When the C-suite from two of the biggest consumer packaged goods advertisers speak out about the need to rethink the trend of purpose and doing good in business, then you know something has probably gone wrong.
Unilever CEO Alan Jope has warned that “brand campaigns promising to make the world a better place, but failing to take concrete action, only further destroy trust in the industry when it is already insufficient. “.
More recently, Marc Pritchard, Chief Brand Officer at P&G, after years of promoting wellness for business, said, “We used to say a force for good must be a force for growth.” But we’ve found that we’re spending so much time on the good, you know, we have to make sure we’re paying enough attention to growth”.
But why the concern? When the major advertisers talk about it, you have to start wondering if the focus on advertising for good hasn’t gone too far.
In his book “Can’t Sell, Won’t Sell”, ex-creative director Steve Harrison argues that the creative industry has been hijacked by the political left, and that the industry no longer wants to drive the capitalist engine of growth and instead has a new purpose, which is to save the world.
Steve Harrison even quotes the industry’s stronghold of creative efficiency, the UK IPA, as saying that the industry is facing an “efficiency crisis”.
So what’s the problem ? Is the focus on the goal? This seems highly unlikely, as there are many successful organizations that have a business purpose at their center. Most people can crank out a list of companies that basically seem to exist to make the world a better place.
But the reason they set and live that goal is to be profitable. After all, profit is to business what breathing is to people. None of us live just to breathe. But if you don’t breathe, you don’t live.
Instead, the problem seems to be that the purpose got lost in translation. Instead of defining the true purpose of the business, an easier substitute is found, usually some kind of cause or charity, and this is simply tied to the brand or business through communications or advertisements without no real commercial commitment to deliver.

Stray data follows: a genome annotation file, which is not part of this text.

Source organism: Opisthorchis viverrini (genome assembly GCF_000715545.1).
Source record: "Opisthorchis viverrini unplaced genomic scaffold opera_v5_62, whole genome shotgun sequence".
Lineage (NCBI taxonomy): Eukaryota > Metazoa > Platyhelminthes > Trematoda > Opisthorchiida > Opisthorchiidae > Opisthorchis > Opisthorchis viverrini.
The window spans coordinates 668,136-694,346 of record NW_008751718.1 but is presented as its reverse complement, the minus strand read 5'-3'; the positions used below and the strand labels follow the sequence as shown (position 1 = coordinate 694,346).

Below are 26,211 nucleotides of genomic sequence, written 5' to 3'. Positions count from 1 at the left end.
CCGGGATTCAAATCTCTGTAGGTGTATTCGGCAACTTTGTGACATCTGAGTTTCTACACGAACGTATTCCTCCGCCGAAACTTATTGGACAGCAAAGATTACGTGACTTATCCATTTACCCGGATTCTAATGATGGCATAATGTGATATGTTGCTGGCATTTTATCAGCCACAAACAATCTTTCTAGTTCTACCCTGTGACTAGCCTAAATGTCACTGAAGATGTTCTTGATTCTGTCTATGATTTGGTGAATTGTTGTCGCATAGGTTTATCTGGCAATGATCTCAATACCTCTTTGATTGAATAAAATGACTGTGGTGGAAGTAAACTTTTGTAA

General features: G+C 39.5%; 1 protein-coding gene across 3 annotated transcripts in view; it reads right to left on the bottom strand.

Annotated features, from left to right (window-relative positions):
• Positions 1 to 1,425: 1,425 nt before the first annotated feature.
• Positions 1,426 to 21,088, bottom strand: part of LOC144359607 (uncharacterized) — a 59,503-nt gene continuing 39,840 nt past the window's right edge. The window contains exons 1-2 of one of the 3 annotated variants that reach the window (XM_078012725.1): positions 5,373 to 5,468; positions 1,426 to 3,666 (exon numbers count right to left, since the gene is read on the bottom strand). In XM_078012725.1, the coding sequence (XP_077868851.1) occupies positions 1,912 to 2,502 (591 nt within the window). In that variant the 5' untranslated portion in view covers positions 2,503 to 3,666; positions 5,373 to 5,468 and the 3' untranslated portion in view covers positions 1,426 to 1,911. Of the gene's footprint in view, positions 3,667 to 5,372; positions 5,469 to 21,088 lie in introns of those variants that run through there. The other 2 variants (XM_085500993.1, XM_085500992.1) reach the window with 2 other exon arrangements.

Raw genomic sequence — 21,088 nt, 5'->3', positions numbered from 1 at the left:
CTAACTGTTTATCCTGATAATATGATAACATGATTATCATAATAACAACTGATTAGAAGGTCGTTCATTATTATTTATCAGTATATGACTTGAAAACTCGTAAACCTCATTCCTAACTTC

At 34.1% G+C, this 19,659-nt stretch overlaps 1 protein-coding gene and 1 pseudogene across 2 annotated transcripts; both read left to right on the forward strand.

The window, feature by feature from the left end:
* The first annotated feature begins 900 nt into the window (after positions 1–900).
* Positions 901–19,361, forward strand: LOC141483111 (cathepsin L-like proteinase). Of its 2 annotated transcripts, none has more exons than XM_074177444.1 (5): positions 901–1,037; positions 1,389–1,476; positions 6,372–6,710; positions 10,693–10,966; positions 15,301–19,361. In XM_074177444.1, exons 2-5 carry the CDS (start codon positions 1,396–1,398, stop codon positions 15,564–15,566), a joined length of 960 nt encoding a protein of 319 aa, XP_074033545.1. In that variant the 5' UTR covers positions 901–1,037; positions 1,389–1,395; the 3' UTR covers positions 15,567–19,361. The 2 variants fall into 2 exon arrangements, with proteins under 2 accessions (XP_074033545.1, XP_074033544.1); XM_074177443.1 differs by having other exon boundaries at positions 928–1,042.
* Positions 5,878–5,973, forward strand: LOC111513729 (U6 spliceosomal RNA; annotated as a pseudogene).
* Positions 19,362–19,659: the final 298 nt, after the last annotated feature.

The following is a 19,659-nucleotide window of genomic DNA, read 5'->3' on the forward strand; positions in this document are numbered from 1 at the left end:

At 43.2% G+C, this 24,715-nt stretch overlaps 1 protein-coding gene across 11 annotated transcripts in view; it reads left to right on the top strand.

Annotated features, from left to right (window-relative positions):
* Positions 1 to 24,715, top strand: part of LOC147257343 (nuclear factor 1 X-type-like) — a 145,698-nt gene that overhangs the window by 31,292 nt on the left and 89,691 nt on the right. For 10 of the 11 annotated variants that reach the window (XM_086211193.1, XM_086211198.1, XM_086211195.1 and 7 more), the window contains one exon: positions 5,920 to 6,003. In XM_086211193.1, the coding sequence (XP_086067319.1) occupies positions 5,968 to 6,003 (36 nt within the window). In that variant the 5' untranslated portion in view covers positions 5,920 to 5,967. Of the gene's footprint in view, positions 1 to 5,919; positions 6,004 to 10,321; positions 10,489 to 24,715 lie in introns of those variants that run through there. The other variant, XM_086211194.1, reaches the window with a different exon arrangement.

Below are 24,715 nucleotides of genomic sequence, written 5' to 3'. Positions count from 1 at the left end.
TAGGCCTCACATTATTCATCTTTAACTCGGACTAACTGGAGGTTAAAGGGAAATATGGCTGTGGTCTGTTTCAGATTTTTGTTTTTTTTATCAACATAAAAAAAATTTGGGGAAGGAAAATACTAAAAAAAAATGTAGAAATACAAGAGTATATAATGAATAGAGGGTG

As Alan Jope said above, just promising to save the world without doing anything tangible to fulfill that promise is destructive.
In Will Storr’s excellent book The Status Game, he defines three types of status: traditional dominance status, skill status, and virtue status. It’s that third, in a world of social media and character retention of being good by doing good, that becomes toxic. Instead of having to do good, simply declare that you are doing good and you gain virtue status. There’s even a term for it – virtue signalling.
Take the creative awards judging room, where highly experienced creatives judge the work of their peers largely on the criteria of choosing the work you wish you had done. Believe me, that’s how creative work is judged, because unlike efficiency awards, it’s only the work to be judged.
Faced with a big campaign to sell an extra thousand tons of washing powder that viscerally communicates its determination to save the world, which one would you choose? Is it any wonder that ads that offer a purpose beyond selling are the ones most likely to win gold?
This does not mean that there is no place in advertising for communication purposes. But purpose in the business sense is more than just a communication brief. It’s a way to align culture and strategy across multiple groups of people, including employees, shareholders, suppliers, distributors, and yes, even customers.
It is not enough to choose the last cause and associate it with the brand or company. And doing it for a particular month like Pride, Black Lives Matter, or just for one day, like World Environment or International Women’s, and then going back to business as usual for other days of the year doesn’t work either.
If your strategy is to do good to be good, then that’s a commitment 365 days a year and expressed in everything you do – not just in your advertising. If you can’t handle that, just focus on growing and generating profits.
Darren Woolley, Founder and Global CEO of Trinity P3